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New York ranks with California and Hawaii in the top three least affordable states to live in. Part of the state's expensive mysticism is living in a New York City apartment while struggling to pay for rent and food in a low-wage job while dodging grumpy landlords.
However, this Hollywood vision of a landlord-tenant relationship in New York is sometimes true. Many tenants may be unable to afford the high costs of living in the Empire State and many landlords may be struggling to get by themselves. In these situations, the landlord-tenant relationship can become strained and when tempers flare, one or the other may test New York's landlord-tenant law.
Whether you're a landlord or a tenant, you should typically be able to deal with legal issues without going to court. Some landlord-tenant disputes will leave you with no other option. Both parties need to know the basics of renting out a place, how to collect or pay security deposits, about fair housing laws, etc. This overview of key New York landlord-tenant laws will help guide you.
In New York City and certain areas of Albany, Erie, Nassau, Rensselaer, Schenectady and Westchester counties, landlords of particular residential buildings must observe New York's rent control program.
Tenants living in a residential building built before February, 1947 that haven't declared an end to the rental housing emergency of 1946–1947 qualify for the rent control program. The program only applies to tenants and their lawful successors who've resided in the building since before July 1, 1971.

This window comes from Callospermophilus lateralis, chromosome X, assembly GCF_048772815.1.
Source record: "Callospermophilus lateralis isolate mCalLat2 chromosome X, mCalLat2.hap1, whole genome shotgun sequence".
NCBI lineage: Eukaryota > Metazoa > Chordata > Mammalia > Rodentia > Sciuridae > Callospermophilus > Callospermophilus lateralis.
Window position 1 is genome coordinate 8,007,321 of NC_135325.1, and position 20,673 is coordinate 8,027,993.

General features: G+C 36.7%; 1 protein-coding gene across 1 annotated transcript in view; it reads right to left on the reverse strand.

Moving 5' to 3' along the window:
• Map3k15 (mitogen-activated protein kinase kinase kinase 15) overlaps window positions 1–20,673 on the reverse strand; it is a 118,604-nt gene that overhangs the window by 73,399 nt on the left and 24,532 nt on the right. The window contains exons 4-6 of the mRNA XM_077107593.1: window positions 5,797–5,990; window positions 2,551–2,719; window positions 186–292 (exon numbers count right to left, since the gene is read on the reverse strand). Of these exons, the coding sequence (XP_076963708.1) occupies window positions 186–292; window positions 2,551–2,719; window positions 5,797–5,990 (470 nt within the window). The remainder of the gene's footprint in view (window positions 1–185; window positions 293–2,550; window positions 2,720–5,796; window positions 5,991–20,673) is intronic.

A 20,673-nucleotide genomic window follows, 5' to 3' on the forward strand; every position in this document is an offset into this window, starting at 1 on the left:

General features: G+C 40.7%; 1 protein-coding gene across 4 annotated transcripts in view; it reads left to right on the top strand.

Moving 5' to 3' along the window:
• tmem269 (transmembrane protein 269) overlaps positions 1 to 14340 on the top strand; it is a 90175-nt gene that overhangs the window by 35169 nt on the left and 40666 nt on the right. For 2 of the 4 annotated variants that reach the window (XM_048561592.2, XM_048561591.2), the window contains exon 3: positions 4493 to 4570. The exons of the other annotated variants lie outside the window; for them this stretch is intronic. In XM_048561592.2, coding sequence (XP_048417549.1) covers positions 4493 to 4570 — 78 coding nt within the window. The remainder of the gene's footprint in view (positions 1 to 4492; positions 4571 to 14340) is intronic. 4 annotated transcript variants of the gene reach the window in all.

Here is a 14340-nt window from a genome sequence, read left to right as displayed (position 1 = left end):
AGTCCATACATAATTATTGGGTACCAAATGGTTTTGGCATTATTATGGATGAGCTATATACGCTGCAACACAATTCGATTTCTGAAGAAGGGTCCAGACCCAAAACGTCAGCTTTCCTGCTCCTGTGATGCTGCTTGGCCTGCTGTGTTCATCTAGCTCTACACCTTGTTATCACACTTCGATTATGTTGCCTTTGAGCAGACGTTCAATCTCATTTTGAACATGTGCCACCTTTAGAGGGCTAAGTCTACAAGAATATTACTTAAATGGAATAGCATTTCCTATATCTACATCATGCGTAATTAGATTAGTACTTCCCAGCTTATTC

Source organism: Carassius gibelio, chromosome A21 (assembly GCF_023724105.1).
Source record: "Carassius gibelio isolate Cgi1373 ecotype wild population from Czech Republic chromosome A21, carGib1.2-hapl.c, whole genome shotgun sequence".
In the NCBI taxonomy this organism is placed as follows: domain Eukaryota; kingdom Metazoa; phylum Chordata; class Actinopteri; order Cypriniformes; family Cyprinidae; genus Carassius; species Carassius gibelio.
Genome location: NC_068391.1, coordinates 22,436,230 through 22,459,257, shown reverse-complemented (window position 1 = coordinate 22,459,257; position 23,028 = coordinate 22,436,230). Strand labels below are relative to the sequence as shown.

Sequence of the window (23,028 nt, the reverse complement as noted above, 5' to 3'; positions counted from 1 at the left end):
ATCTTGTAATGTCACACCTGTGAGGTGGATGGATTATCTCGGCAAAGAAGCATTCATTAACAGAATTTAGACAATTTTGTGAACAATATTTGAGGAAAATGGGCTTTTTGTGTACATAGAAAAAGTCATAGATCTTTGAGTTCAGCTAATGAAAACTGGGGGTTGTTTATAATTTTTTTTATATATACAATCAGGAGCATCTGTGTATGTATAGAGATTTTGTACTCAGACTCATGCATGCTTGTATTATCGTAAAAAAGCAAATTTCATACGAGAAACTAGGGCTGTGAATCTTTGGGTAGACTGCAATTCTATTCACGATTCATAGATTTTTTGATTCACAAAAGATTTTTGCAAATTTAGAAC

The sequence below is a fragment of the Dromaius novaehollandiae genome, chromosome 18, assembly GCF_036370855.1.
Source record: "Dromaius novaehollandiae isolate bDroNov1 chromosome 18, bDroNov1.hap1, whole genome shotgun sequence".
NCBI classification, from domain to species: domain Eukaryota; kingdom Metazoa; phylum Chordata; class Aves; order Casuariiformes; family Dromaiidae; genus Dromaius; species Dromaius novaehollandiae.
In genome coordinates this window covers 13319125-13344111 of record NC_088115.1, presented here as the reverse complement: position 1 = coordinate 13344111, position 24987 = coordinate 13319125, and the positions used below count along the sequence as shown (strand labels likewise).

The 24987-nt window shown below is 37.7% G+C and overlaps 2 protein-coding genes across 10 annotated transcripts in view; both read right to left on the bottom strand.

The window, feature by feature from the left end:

Under the New York rent control program, landlords are restricted to charging a certain limit of rent and can only evict rent controlled tenants under special conditions.
New York and federal discrimination laws are employed in housing practices and landlord-tenant relationships under New York's Fair Housing laws. These laws state that landlords may not discriminate against tenants in any way based on a tenant's protected characteristic, including:
The lease agreement is the foundation of the landlord-tenant relationship. It is a legally binding contract detailing the responsibilities both the landlord and the tenant promise to uphold. In addition to specifics like amenities, renovations and other apartment features, the lease includes legal details like:
While not required under New York law, most landlords charge a security deposit upon a new lease agreement equal to one month's rent. The security deposit must be deposited into a New York bank account with an interest rate and cannot be commingled with the landlord's own money.
The security deposit can be used by the landlord to cover unpaid rent or repair property damages beyond normal wear and tear. By the lease's termination, the landlord is required to return any unused, refundable portion of the deposit. If the landlord requires some portion of the deposit to cover repairs, they must send the tenant a written notification detailing the needed expenses.
Whether you are a landlord or a tenant, you may want to take a look at the Tenants' Rights Guide published by the New York Attorney General for more detailed information on New York landlord-tenant law. If you find you are in need of legal counsel or advice, you should consider hiring a landlord-tenant lawyer to represent your interests.
This article is intended to be helpful and informative. But even common legal matters can become complex and stressful. A qualified landlord tenant lawyer can address your particular legal needs, explain the law, and represent you in court. Take the first step now and contact a local landlord tenant attorney to discuss your specific legal situation.